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Delightful, Delicious, De-Lovely: HTG presents a top production of Cole Porter’s “Anything Goes”

Published: April 24, 2009
Section: Arts, Etc.


Once upon a time, musical theater used to be about three things. The first was the elusive quality alternately called glamour, stardom, or just pure fame in an era when actors, directors, writers, and producers were stars. The next major focus of musical theater of the day was spectacle – sets were lush, costumes were grand and gorgeous like gilded lilies – with art held in highest honor. And the last, and perhaps most important, thing that musical theater was about was fun. This was an era when people understood why these things are called plays – they are meant to be played with.

Cole Porter wrote the following lyrics for his 1934 musical “Anything Goes”. “In olden days, a glimpse of stocking was looked on as something shocking, but now, G-d knows, anything goes.” And three weeks ago, at the Shapiro Campus Center, Hillel Theater Group put up a production of “Anything Goes” which can only be described as shocking (in the most delightful of ways) in its commitment to the original intent of the show, and to musical theater as a whole. The show’s shock value came not as a result of its content but in its quality – for an open cast musical, where anyone who auditions is accepted and is guaranteed a role in the show, this show was brilliant. Even without taking open casting into consideration, this is still among the best shows I’ve seen at Brandeis.

“Anything Goes” tells a story of star crossed lovers, gangsters, bookies, and bankers aboard the S.S. American (in an stunning set design by Mike Martin), which is bound for England. Through a series of disguises, tricks, a few plot twists, and some of the greatest songs from a bygone era of musical theater writing, including “You’re the Top,” “I Get a Kick Out of You,” “Friendship,” and the title song, love prevails and all ends well. Yes, the plot is full of schmaltz throughout, but its charm and wit are strong and win over the audience from the start.

Starring as Reno Sweeney, a cabaret singer on the S.S. American who is in love with Wall Street broker Billy Crocker, Abigail Clarke ’12 was a delight. She has a natural talent so strong that I don’t know where to begin in describing her performance. Her presence on stage is so strong that she truly belongs on a Broadway stage, not in college theater. When she walks on stage, she commands your attention to such an extent that you almost forget there are other actors in the same space interacting with her. When she opened her mouth to speak, or to simply react to the circumstances around her, you forget you are watching an actress instead of a deity. And then there were the moments when she graced us with song with a voice that could charm the white off rice. Hers is certainly among the best single performances in memory in a UTC production, and with it we have discovered one of the greatest performers in our community.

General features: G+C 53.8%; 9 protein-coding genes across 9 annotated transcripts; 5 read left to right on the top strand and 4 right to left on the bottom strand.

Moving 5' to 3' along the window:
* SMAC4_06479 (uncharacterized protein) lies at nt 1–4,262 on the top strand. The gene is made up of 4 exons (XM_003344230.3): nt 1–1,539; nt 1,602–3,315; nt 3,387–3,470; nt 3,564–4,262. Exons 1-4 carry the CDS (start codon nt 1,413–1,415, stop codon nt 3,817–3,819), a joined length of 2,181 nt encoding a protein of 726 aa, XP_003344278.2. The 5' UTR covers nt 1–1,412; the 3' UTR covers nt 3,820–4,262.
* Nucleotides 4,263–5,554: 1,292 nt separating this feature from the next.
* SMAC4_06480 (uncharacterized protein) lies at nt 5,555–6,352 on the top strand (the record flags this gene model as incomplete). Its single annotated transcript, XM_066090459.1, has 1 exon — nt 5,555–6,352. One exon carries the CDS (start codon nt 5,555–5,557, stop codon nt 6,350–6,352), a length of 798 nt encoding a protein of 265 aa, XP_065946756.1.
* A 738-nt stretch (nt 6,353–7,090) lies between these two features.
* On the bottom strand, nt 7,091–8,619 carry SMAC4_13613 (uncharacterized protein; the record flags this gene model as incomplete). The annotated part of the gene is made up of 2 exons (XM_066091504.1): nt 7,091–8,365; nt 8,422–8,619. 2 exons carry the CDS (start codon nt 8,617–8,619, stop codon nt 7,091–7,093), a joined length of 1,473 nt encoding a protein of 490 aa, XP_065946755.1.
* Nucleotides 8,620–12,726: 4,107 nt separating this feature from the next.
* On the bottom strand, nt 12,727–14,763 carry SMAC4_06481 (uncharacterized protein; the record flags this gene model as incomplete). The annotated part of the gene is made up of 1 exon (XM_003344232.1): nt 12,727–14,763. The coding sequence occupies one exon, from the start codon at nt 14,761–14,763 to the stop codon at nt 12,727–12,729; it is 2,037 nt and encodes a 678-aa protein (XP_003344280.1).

Providing much of the comic relief that kept the show flowing, watchable, and entertaining were Marti Dembowitz ’10 and Alex Davidson ’10 as a stowaway gangster and his girl. These two were in top form the night I saw the show. Davidson seems born to play comedy due to his sharp, fast wit and perfect comic timing. As for Ms. Dembowitz, her total willingness and commitment to taking risks pays off in spades. Her madcap performance as a woman of questionable morals and even more questionable profession was the most inspired she’s done yet in her three years of performing on Brandeis stages. And, of course, it was nice to finally see her perform as a female character for the first time.

This production of “Anything Goes” is certainly on my shortlist of the best undergraduate productions in memory at Brandeis – a true credit to the strong direction of Lynda Bachman ’10. With very few exceptions have I seen an undergraduate director put together such a strong, consistent production, and it would be a great credit to the world of theater for Ms. Bachman to continue her directorial endeavors. She managed here, at least, to put together a spectacular, glamorous show that looked like fun to be in and was surely a hell of a lot of fun to watch.